Whether you are trying to spread your passion for the outdoors to the whole family or planning a base-camp stop before conquering a peak with friends, a reliable and lightweight tent is essential. We know that choosing one of the best 4 person backpacking tents is no easy task. While basic gear may be sufficient for shorter hikes in good weather conditions, the success of an extended multi-day trek will depend largely on the quality of your equipment.
Tents come in all shapes and sizes, from simple shelters with a single door entry to more sophisticated architectures with integrated LED technology to light up the whole tent. To make your search easier, we narrowed down the selection to the five best 4-person backpacking tents on the market, taking into account weight, durability, and price, so you can focus on planning your next backcountry adventure.
For a complete analysis of all backpacking tents, check out the buyer’s guide Best Backpacking Tents.
Quick Answer –The Best 4-Person Backpacking Tents
Big Agnes Copper Spur HV UL 4View at REIMarmot Tungsten 4PView at REIMSR Elixir 4PView at REIREI Co-op Trail Hut 4View at REIMountain Hardwear Trango 4View at REI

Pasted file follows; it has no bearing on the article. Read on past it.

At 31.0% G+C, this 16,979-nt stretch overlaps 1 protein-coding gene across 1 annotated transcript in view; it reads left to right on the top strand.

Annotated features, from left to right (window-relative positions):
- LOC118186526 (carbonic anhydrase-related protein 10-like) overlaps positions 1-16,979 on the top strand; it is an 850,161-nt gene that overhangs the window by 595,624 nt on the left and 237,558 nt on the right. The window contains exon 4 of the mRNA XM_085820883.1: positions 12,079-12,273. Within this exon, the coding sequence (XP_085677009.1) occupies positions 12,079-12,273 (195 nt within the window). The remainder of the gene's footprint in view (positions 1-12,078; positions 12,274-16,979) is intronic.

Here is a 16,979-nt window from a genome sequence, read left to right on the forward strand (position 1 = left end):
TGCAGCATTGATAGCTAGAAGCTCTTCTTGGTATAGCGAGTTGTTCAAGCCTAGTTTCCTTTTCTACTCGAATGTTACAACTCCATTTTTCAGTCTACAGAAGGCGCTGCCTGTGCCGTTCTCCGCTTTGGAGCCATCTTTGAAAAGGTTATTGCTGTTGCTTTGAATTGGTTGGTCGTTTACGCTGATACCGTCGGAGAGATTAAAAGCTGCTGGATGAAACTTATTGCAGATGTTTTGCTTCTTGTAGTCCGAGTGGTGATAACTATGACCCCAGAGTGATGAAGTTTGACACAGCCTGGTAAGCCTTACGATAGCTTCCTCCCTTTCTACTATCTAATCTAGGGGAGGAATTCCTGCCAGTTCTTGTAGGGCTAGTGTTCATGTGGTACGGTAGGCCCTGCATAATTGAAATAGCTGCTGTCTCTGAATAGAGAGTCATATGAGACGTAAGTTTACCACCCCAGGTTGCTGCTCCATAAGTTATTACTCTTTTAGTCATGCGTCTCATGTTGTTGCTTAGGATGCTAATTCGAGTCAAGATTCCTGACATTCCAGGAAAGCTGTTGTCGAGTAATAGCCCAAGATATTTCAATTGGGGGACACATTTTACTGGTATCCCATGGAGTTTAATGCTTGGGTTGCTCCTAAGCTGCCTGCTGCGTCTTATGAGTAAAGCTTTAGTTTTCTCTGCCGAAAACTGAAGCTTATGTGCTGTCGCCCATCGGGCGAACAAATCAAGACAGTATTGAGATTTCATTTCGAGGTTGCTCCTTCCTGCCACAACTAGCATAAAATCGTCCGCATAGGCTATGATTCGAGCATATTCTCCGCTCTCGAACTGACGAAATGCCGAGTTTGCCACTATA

Comparison Table– Best 4-Person Backpacking Tents
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Big Agnes Copper Spur HV UL 4
5 lbs 03 oz
57.0 sq ft
Marmot Tungsten 4P
7 lbs 14 oz
53.0 sq ft
MSR Elixir 4P
7 lbs 14 oz
54.0 sq ft
REI Co-op Trail Hut 4
8 lbs 02 oz
55.0 sq ft
Mountain Hardwear Trango 4
9 lbs 60 oz
57.0 sq ft
Want to learn more about a technical term? Check out our Features Explained section below.
Need buying advice? Take a look at these Things to Consider.
Season Rating: 3Number Of Doors / Vestibules: 2Ultra-lightweight Large Ceiling Pocket and Multiple Media PocketsIncreased Strength
When it comes to 4-person backpacking tents, the Big Agnes Copper Spur HV UL4 is a safe bet. Designed with a reinforced rip-stop nylon fabric, this piece of equipment will support you in almost any climate, making any backcountry expedition a stress-free experience.